Toronto’s most prominent labour leader will decide in the next two weeks whether he’ll quit his job.
Mark Ferguson, the president of CUPE Local 416, announced he was resigning before storming out of a tumultuous meeting with paramedics Wednesday.
However, the union representing Toronto’s outside workers said Thursday that Mr. Ferguson hasn’t made any “formal decisions” yet.
“He is taking two weeks personal time to be with his family after a long and difficult bargaining process. Upon his return he will meet with his executive committee to discuss his current and future role in the union,” the union said in a statement. “Rumours and hearsay arising from an internal member meeting should not be construed as a formal position of Local 416’s leadership or its President.”
The job status of Toronto’s most prominent labour leader is in question after storming out of a late-night meeting.
Mr. Ferguson declared he was quitting his post before leaving a raucous information session with around 150 paramedics on Wednesday night where he was answering pointed questions about the new collective agreement.
“He very clearly said ‘You know what, I quit. I’m out of here,’” said Roberta Scott, one of a group of paramedics who has persistently berated Mr. Ferguson since he came to terms with the city on Feb. 5.
Reached by e-mail Thursday morning, Mr. Ferguson said: "I have no comment at this time."
Following Mr. Ferguson’s exit Wednesday, paramedics in the audience sought clarification from the CUPE representatives who remained.
“We asked if our president had just quit his post and no one could say for sure,” said paramedic Ken Horton, who was sitting in the first row. “He’d said several times during the meeting that if we wanted his resignation we could have it, and then he just up and left. You could tell he was upset. His voice was raised.”
The city’s 1,000 or so paramedics make up a sizable portion of Local 416’s 7,000-strong membership, which includes garbage collectors, parks staff, animal control officers and other outside workers.
Mr. Ferguson was under intense pressure to sign the deal. The city was poised to unilaterally impose new contract terms and public opinion was decidedly opposed to a city-wide strike.
Going into negotiations late last year, paramedics had been advocating for essential service designation and the creation of their own bargaining unit, a move that would have put them on par with police, fire fighters and TTC workers.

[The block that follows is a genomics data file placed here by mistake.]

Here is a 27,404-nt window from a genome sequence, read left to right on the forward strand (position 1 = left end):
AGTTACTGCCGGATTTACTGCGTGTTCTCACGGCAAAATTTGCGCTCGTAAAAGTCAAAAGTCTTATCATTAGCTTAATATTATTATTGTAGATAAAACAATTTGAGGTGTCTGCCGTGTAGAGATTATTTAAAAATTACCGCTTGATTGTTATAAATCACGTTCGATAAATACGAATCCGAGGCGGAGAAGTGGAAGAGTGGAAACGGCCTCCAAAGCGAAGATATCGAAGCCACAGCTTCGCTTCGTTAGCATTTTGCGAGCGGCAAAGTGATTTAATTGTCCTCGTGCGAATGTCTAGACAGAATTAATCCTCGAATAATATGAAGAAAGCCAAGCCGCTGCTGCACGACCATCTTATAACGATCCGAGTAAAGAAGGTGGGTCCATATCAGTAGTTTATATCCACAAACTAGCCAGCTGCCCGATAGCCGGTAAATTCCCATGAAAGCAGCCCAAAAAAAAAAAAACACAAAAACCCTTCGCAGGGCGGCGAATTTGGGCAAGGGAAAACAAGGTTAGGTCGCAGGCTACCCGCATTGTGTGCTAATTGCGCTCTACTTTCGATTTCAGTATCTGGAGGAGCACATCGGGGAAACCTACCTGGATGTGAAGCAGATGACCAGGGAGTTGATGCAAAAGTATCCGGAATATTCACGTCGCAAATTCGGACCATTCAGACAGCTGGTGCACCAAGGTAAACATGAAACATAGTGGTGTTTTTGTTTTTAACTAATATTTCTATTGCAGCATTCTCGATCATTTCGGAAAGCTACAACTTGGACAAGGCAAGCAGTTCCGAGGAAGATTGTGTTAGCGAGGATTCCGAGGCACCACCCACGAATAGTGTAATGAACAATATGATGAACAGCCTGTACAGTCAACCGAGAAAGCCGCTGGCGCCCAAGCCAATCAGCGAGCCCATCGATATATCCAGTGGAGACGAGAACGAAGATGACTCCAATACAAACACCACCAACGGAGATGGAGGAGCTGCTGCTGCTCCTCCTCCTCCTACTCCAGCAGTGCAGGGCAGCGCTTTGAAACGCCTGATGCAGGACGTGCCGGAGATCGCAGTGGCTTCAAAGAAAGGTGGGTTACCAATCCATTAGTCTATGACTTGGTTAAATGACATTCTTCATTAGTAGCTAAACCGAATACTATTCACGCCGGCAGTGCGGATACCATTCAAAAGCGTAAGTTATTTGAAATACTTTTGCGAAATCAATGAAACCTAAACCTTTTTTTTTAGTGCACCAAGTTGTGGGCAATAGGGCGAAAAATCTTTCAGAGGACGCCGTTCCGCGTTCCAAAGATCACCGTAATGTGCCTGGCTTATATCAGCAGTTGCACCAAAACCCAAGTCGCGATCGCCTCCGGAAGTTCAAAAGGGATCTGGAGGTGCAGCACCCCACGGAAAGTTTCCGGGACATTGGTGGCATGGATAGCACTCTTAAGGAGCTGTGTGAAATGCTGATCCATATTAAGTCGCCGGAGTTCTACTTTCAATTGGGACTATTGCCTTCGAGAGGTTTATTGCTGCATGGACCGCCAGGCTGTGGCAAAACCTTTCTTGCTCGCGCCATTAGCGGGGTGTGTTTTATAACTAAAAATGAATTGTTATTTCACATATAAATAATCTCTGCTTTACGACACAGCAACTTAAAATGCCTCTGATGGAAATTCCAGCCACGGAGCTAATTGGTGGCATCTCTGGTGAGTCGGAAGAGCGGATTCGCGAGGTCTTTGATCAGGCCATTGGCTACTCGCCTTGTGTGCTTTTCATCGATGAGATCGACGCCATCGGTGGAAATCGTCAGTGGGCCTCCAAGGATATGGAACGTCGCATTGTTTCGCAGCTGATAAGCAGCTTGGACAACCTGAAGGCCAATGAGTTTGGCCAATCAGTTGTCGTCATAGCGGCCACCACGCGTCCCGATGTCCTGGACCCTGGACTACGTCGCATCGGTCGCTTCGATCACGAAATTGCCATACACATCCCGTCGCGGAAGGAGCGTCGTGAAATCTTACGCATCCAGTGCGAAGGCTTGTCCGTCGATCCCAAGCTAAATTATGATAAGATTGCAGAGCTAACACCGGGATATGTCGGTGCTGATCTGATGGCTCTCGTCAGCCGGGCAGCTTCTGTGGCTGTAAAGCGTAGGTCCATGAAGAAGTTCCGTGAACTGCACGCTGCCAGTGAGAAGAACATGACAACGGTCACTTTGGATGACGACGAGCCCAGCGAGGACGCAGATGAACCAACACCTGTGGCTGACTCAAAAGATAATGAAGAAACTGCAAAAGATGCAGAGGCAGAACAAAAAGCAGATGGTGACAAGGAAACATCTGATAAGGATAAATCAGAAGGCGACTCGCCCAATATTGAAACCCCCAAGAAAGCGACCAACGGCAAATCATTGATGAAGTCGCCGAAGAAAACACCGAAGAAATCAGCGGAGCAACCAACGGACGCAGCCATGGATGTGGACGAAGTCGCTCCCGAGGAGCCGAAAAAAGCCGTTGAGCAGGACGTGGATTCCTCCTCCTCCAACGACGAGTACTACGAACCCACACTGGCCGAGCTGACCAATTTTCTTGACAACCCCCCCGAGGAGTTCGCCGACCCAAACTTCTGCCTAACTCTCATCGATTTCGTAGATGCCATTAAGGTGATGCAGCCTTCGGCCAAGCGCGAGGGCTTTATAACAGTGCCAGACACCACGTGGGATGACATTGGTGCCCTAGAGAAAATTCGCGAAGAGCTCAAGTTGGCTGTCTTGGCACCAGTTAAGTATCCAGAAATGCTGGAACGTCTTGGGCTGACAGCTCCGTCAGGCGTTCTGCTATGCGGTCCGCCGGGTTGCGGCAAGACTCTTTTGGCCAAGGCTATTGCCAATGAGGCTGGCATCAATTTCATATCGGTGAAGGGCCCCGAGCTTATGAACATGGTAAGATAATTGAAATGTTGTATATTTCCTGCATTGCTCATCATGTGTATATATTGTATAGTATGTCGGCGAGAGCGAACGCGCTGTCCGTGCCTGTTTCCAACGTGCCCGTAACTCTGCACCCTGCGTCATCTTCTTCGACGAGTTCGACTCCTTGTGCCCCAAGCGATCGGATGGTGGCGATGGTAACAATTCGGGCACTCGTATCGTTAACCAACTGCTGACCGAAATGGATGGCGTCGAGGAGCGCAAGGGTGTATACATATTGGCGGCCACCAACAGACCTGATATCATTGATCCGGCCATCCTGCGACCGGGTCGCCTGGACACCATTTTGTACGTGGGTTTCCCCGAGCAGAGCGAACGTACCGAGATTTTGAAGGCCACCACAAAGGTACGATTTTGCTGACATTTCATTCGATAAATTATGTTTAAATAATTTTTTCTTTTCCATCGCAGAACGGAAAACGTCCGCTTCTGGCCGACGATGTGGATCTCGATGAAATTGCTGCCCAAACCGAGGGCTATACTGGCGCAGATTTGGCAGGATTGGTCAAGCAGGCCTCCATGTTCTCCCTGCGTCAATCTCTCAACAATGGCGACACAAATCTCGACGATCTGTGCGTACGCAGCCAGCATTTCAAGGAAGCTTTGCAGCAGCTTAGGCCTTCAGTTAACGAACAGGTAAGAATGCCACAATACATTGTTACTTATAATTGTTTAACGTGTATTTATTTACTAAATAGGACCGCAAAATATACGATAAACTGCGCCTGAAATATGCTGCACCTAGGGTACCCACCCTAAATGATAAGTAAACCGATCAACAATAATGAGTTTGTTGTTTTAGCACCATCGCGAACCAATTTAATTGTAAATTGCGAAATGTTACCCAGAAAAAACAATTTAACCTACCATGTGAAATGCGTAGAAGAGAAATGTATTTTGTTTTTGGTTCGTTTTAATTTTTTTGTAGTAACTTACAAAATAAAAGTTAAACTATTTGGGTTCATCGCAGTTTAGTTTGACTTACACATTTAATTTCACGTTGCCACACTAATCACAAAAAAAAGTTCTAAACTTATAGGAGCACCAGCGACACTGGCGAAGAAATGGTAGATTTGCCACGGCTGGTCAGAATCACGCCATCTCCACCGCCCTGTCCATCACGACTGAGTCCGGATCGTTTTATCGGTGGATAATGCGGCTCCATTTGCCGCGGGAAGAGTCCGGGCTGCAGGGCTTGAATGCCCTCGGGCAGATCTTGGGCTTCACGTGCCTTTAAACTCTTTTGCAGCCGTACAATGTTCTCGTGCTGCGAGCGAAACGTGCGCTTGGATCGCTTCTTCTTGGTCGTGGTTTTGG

The union accepted the city’s demand to hire part-time paramedics and place more control over shift scheduling in management’s hands. And while paramedics now have essential service designation, their bargaining issues won’t necessarily go to arbitration.
“We will have access to arbitration,” said Mr. Horton. “But Mark [Ferguson] and the bargaining team control the access, not the paramedics.”
CUPE official dispute that, saying that the new contract grants paramedics everything they wanted.
In an email to one paramedic obtained by The Globe and Mail, Mr. Ferguson defended the deal as “bar none the best municipal and/or paramedic contract in Canada.”
He then went on a counter-attack. “If you don’t like the job I’ve done for you so far, that’s fine,” he wrote. “Do me a favour and vote for somebody else in the next election.”
He countered some criticisms during the Wednesday night meeting by referring to Ms. Scott and her ilk as “separatists.”
Ms. Scott admits she would welcome a split from 416, but might reconsider given a change at the top. “There’s no trust in the leadership right now,” she said. “I hope [Mr. Ferguson]does resign. Considering everything that’s happened, I don’t think he should be president.”
Deputy Mayor Doug Holyday, chair of council’s Employee and Labour Relations Committee, couldn’t say whether Mr. Ferguson had formally quit.
“We're not in a position to get into union squabbles,” he said Thursday. “Clearly this is a fight in the family and there's some disagreement between certain sections of his union and him.”